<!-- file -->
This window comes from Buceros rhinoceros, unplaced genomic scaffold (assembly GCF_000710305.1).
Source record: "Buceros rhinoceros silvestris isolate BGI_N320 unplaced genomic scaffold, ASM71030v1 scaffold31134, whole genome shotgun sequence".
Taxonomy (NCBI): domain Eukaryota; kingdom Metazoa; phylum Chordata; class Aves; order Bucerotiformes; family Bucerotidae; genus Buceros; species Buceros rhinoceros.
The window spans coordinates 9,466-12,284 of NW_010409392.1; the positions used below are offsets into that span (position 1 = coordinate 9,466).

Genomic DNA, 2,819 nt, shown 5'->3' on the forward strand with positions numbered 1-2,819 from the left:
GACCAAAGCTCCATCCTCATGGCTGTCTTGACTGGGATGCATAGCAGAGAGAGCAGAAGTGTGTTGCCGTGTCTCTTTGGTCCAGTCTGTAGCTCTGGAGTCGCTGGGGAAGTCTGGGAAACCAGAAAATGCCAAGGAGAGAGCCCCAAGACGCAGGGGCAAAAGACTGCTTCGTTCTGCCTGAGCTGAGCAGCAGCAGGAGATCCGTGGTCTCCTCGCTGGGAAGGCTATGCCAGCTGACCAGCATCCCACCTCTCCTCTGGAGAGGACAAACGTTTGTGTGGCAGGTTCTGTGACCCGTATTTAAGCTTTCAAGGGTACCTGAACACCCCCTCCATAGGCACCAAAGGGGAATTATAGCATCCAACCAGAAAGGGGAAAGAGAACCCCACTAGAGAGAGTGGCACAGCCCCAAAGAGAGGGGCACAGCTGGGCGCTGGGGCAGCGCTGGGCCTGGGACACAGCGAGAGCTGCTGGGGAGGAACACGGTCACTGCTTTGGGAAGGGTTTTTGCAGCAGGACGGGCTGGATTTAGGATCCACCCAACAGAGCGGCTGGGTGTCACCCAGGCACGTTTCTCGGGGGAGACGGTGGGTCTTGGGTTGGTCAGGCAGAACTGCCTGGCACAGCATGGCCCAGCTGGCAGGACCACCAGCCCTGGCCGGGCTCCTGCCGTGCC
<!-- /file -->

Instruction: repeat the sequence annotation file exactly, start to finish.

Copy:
This window comes from Buceros rhinoceros, unplaced genomic scaffold (assembly GCF_000710305.1).
Source record: "Buceros rhinoceros silvestris isolate BGI_N320 unplaced genomic scaffold, ASM71030v1 scaffold31134, whole genome shotgun sequence".
Taxonomy (NCBI): domain Eukaryota; kingdom Metazoa; phylum Chordata; class Aves; order Bucerotiformes; family Bucerotidae; genus Buceros; species Buceros rhinoceros.
The window spans coordinates 9,466-12,284 of NW_010409392.1; the positions used below are offsets into that span (position 1 = coordinate 9,466).

Genomic DNA, 2,819 nt, shown 5'->3' on the forward strand with positions numbered 1-2,819 from the left:
GACCAAAGCTCCATCCTCATGGCTGTCTTGACTGGGATGCATAGCAGAGAGAGCAGAAGTGTGTTGCCGTGTCTCTTTGGTCCAGTCTGTAGCTCTGGAGTCGCTGGGGAAGTCTGGGAAACCAGAAAATGCCAAGGAGAGAGCCCCAAGACGCAGGGGCAAAAGACTGCTTCGTTCTGCCTGAGCTGAGCAGCAGCAGGAGATCCGTGGTCTCCTCGCTGGGAAGGCTATGCCAGCTGACCAGCATCCCACCTCTCCTCTGGAGAGGACAAACGTTTGTGTGGCAGGTTCTGTGACCCGTATTTAAGCTTTCAAGGGTACCTGAACACCCCCTCCATAGGCACCAAAGGGGAATTATAGCATCCAACCAGAAAGGGGAAAGAGAACCCCACTAGAGAGAGTGGCACAGCCCCAAAGAGAGGGGCACAGCTGGGCGCTGGGGCAGCGCTGGGCCTGGGACACAGCGAGAGCTGCTGGGGAGGAACACGGTCACTGCTTTGGGAAGGGTTTTTGCAGCAGGACGGGCTGGATTTAGGATCCACCCAACAGAGCGGCTGGGTGTCACCCAGGCACGTTTCTCGGGGGAGACGGTGGGTCTTGGGTTGGTCAGGCAGAACTGCCTGGCACAGCATGGCCCAGCTGGCAGGACCACCAGCCCTGGCCGGGCTCCTGCCGTGCC